do-while loops


A do-while loop is a kind of loop, which is a kind of control statement. It is a loop with the test at the bottom, rather than the more usual test at the top. The syntax is:

do {
} while (condition);

Here's what it does. First, the statements are executed, then the condition is tested; if it is true, then the entire loop is executed again. The loop exits when the test is performed and gives a false result.

This kind of loop is most often used when the test doesn't make any sense until the statements have been performed at least once. For most purposes, the while loop is preferable.

For example, the user can be asked for a password by:

String input;

do {
    System.out.print("Password? ");
    input = scanner.nextLine().trim();
} while (!input.equals(PASSWORD));

The braces indicate a block of statements. Unlike other kinds of control statement, the braces in a do-while are required.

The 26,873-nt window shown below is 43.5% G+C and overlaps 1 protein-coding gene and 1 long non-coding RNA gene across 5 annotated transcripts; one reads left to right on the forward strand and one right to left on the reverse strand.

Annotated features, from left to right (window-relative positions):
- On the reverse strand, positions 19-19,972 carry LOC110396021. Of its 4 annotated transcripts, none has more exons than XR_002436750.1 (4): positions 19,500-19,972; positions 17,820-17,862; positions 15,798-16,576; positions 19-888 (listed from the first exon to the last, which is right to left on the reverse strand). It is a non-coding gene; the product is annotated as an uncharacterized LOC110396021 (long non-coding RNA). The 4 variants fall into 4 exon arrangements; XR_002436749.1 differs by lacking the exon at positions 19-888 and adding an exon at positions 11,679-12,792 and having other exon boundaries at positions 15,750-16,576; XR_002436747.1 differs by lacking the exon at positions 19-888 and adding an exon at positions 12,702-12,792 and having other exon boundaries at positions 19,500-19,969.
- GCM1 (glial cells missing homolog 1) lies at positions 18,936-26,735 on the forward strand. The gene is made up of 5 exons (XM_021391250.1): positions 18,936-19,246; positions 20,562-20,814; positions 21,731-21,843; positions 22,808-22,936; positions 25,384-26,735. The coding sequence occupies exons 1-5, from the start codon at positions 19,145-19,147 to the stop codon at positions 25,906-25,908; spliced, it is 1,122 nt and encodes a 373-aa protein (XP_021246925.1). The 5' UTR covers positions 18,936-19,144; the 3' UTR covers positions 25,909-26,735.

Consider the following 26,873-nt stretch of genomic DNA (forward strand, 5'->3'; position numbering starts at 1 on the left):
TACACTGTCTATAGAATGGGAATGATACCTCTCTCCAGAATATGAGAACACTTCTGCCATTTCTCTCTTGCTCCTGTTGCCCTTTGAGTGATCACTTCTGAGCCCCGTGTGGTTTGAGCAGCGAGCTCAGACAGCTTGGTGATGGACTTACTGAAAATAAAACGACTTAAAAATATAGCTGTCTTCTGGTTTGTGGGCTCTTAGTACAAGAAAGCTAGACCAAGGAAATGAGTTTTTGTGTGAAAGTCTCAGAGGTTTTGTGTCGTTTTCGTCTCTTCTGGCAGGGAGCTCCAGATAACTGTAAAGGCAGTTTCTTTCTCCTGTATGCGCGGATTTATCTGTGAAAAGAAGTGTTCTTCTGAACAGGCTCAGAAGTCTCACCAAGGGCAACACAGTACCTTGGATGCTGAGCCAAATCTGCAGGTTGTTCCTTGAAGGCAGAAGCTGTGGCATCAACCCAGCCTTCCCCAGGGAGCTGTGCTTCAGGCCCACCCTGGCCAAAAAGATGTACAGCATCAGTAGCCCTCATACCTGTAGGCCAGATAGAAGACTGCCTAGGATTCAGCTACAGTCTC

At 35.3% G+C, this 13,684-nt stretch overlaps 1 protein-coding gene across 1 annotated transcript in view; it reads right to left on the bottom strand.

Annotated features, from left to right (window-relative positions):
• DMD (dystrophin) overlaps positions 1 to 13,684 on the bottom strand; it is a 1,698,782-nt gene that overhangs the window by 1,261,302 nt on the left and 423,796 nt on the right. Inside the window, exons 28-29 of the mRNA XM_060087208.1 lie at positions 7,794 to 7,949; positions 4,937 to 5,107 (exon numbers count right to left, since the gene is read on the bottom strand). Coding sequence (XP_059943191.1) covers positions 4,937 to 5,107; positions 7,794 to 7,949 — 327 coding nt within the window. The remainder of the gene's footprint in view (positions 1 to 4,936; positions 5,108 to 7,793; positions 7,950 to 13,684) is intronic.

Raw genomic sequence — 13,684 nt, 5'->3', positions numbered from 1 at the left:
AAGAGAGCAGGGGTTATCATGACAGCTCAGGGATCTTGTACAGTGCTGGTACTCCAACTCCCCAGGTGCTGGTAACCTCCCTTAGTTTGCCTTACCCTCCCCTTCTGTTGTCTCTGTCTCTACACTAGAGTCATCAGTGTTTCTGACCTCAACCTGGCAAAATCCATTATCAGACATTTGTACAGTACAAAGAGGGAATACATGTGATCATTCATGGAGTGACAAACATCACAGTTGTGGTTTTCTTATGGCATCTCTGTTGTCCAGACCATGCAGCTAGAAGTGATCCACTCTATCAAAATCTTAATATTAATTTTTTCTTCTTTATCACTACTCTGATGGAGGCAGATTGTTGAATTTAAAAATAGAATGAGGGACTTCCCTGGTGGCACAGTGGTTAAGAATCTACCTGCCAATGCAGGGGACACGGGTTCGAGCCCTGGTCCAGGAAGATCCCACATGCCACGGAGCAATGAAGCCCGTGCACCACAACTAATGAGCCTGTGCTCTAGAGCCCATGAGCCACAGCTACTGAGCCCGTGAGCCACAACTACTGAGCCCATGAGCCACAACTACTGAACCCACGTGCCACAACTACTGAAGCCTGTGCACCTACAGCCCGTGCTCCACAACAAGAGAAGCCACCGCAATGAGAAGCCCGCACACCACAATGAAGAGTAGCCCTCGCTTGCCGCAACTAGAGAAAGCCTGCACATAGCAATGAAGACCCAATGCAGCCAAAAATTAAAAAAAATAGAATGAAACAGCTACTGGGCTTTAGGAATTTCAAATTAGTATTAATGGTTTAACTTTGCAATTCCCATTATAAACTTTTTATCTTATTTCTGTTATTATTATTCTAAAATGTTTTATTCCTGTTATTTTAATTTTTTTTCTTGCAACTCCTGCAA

In the above example, the variable input was declared before the loop. Due to scope rules, variables declared within the block cannot be used within the condition.

Normally, the statements controlled by the loop must affect the condition. In the above example, the controlled statements change the value of input. If the controlled statements never make the condition false, then the loop never exits, and the program "hangs" (stops responding). This is a kind of error commonly, if inaccurately, called an infinite loop.

Two additional statement types, break and continue, can also control the behavior of do-while loops.